Lymphoma can be associated with kidney involvement presenting with a wide spectrum of manifestations. Lymphocytic infiltration of the parenchyma is the most prevalent finding in the largest case series of autopsies [25]. Further kidney manifestations rely on several distinct malignancy-related mechanisms and include minimal change disease, amyloidosis, membranoproliferative glomerulonephritis, immunotactoid glomerulopathy, and M-protein deposition disease. In the setting of HL, presentation of kidney involvement in our series was mild proteinuria with normal renal function, but the limited number of cases does not allow us to generalize thesedata. On the other hand, renal function was extremely variable in NHL patients, ranging from normal renal function to acute kidney failure. Glomerulonephritis with membranoproliferative-like patterns and M-immunoglobulin deposition disease were the most common histological findings in this group of patients. Similar to the literature, glomerular involvement with membranoproliferative glomerulonephritis [26, 27] and M-protein deposition disease [9, 28, 29] was common in patients with NHL [9, 30].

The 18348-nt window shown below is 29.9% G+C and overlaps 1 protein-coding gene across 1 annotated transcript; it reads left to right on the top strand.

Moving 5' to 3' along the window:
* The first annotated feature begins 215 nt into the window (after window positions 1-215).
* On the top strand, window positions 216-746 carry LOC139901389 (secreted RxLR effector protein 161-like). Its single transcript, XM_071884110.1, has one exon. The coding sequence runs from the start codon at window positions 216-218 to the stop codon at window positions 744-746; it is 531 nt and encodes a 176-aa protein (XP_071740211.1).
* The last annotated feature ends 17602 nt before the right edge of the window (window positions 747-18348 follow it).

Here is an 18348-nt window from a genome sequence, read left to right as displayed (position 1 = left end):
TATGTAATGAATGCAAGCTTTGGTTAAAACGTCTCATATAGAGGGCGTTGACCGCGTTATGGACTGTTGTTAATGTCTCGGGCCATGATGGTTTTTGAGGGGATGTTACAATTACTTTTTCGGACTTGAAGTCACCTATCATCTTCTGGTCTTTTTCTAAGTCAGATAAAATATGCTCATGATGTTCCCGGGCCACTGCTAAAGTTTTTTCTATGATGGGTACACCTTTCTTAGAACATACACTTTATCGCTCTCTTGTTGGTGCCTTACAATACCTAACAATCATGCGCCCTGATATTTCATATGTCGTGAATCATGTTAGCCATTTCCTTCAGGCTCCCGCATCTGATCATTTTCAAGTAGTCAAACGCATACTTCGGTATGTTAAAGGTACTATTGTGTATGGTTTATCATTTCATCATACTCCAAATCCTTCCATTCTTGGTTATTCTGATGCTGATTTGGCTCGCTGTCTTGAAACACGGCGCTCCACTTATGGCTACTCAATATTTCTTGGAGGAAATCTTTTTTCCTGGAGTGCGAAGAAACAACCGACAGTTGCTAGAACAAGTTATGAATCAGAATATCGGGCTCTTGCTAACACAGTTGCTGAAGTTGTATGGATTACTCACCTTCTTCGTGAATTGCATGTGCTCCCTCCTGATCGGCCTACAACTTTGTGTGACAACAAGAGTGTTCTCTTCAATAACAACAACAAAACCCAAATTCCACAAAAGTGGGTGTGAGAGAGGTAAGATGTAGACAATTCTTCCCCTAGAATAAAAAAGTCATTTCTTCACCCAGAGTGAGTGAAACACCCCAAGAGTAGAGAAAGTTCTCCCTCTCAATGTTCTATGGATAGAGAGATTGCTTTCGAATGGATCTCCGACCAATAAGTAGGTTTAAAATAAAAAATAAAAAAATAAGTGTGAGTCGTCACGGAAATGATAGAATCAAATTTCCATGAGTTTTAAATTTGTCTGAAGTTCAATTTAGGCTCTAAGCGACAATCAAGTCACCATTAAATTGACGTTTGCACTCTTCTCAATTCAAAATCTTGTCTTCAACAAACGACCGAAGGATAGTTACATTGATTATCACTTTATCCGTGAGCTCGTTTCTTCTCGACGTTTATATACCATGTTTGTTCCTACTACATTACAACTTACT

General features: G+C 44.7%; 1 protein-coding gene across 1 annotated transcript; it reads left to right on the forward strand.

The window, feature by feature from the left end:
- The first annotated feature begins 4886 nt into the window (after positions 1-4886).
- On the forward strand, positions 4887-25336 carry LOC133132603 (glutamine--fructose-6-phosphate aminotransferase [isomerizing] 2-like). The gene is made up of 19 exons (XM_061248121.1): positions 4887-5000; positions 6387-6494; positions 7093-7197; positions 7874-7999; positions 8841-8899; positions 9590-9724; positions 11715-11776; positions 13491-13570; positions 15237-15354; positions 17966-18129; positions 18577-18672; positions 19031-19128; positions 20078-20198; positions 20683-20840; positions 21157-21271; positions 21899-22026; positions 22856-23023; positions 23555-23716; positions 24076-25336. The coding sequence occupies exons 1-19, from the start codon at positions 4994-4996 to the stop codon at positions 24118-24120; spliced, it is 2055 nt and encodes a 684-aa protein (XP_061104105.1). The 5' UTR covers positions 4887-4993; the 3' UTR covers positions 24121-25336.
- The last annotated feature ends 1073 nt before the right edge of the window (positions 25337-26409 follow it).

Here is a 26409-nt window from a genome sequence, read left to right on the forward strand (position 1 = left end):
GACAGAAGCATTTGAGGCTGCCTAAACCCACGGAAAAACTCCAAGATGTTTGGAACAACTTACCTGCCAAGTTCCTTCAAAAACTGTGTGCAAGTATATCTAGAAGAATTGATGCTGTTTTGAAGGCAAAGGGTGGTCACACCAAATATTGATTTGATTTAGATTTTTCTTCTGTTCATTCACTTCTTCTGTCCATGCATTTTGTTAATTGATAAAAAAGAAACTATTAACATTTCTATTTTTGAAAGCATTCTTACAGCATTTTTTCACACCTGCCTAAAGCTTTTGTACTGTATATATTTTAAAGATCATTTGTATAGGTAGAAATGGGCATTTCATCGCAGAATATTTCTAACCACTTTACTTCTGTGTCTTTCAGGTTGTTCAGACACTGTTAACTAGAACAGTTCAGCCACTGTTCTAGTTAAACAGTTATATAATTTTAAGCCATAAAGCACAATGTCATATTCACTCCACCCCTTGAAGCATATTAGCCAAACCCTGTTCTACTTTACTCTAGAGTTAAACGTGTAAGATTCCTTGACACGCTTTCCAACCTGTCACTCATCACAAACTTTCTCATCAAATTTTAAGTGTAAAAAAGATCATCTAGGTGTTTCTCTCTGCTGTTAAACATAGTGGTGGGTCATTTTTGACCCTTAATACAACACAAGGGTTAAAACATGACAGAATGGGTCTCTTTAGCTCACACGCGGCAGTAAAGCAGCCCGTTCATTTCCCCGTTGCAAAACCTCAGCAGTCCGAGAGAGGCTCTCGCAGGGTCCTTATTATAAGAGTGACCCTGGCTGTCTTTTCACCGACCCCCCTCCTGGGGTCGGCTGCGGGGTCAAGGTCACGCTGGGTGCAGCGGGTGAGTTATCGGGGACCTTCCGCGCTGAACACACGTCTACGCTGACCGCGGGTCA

AL amyloidosis represented only a small percentage (8.9%) of all monoclonal gammopathies. AL amyloidosis was characterized by the deposition of light chain deposition in the renal parenchyma of all renal biopsy specimens [31]. Our results confirmed the high prevalence of λ light chain isotype. AL amyloidosis manifested with a nephrotic syndrome characterized by a significantly higher level of proteinuria than other gammopathies. Renal function was not severely impaired and showed only a slight increase in sCr.